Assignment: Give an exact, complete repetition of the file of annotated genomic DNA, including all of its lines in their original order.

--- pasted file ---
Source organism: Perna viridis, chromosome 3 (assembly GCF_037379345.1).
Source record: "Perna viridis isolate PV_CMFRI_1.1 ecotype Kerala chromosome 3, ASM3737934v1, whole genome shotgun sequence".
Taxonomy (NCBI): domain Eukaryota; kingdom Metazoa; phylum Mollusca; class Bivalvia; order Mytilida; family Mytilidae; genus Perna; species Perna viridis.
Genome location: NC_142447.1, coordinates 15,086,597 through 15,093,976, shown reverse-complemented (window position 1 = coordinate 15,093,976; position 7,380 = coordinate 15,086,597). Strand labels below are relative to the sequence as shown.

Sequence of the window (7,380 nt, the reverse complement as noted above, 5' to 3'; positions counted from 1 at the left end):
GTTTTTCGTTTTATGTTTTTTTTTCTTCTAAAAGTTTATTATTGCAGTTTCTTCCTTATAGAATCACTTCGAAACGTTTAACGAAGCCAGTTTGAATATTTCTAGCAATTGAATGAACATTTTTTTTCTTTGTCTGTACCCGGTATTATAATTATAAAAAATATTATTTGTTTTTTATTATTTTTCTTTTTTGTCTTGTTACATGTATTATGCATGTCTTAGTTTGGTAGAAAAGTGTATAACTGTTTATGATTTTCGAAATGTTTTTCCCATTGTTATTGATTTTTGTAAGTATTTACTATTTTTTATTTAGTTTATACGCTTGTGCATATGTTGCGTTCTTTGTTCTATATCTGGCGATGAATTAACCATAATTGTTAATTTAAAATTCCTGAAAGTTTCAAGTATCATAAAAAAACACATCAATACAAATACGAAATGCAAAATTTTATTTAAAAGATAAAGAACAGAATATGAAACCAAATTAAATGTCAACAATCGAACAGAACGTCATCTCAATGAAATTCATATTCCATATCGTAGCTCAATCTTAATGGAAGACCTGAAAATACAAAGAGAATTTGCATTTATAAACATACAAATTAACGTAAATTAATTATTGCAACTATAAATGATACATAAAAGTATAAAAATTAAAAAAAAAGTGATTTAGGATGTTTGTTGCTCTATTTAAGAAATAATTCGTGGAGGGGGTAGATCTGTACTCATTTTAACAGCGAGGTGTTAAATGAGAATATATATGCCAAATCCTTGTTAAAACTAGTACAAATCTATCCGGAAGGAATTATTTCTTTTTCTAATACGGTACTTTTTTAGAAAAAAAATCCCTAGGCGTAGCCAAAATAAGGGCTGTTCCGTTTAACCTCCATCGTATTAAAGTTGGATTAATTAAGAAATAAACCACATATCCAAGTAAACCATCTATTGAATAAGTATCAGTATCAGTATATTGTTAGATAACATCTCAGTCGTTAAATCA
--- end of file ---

Source organism: Perna viridis, chromosome 3 (assembly GCF_037379345.1).
Source record: "Perna viridis isolate PV_CMFRI_1.1 ecotype Kerala chromosome 3, ASM3737934v1, whole genome shotgun sequence".
Taxonomy (NCBI): domain Eukaryota; kingdom Metazoa; phylum Mollusca; class Bivalvia; order Mytilida; family Mytilidae; genus Perna; species Perna viridis.
Genome location: NC_142447.1, coordinates 15,086,597 through 15,093,976, shown reverse-complemented (window position 1 = coordinate 15,093,976; position 7,380 = coordinate 15,086,597). Strand labels below are relative to the sequence as shown.

Sequence of the window (7,380 nt, the reverse complement as noted above, 5' to 3'; positions counted from 1 at the left end):
GTTTTTCGTTTTATGTTTTTTTTTCTTCTAAAAGTTTATTATTGCAGTTTCTTCCTTATAGAATCACTTCGAAACGTTTAACGAAGCCAGTTTGAATATTTCTAGCAATTGAATGAACATTTTTTTTCTTTGTCTGTACCCGGTATTATAATTATAAAAAATATTATTTGTTTTTTATTATTTTTCTTTTTTGTCTTGTTACATGTATTATGCATGTCTTAGTTTGGTAGAAAAGTGTATAACTGTTTATGATTTTCGAAATGTTTTTCCCATTGTTATTGATTTTTGTAAGTATTTACTATTTTTTATTTAGTTTATACGCTTGTGCATATGTTGCGTTCTTTGTTCTATATCTGGCGATGAATTAACCATAATTGTTAATTTAAAATTCCTGAAAGTTTCAAGTATCATAAAAAAACACATCAATACAAATACGAAATGCAAAATTTTATTTAAAAGATAAAGAACAGAATATGAAACCAAATTAAATGTCAACAATCGAACAGAACGTCATCTCAATGAAATTCATATTCCATATCGTAGCTCAATCTTAATGGAAGACCTGAAAATACAAAGAGAATTTGCATTTATAAACATACAAATTAACGTAAATTAATTATTGCAACTATAAATGATACATAAAAGTATAAAAATTAAAAAAAAAGTGATTTAGGATGTTTGTTGCTCTATTTAAGAAATAATTCGTGGAGGGGGTAGATCTGTACTCATTTTAACAGCGAGGTGTTAAATGAGAATATATATGCCAAATCCTTGTTAAAACTAGTACAAATCTATCCGGAAGGAATTATTTCTTTTTCTAATACGGTACTTTTTTAGAAAAAAAATCCCTAGGCGTAGCCAAAATAAGGGCTGTTCCGTTTAACCTCCATCGTATTAAAGTTGGATTAATTAAGAAATAAACCACATATCCAAGTAAACCATCTATTGAATAAGTATCAGTATCAGTATATTGTTAGATAACATCTCAGTCGTTAAATCA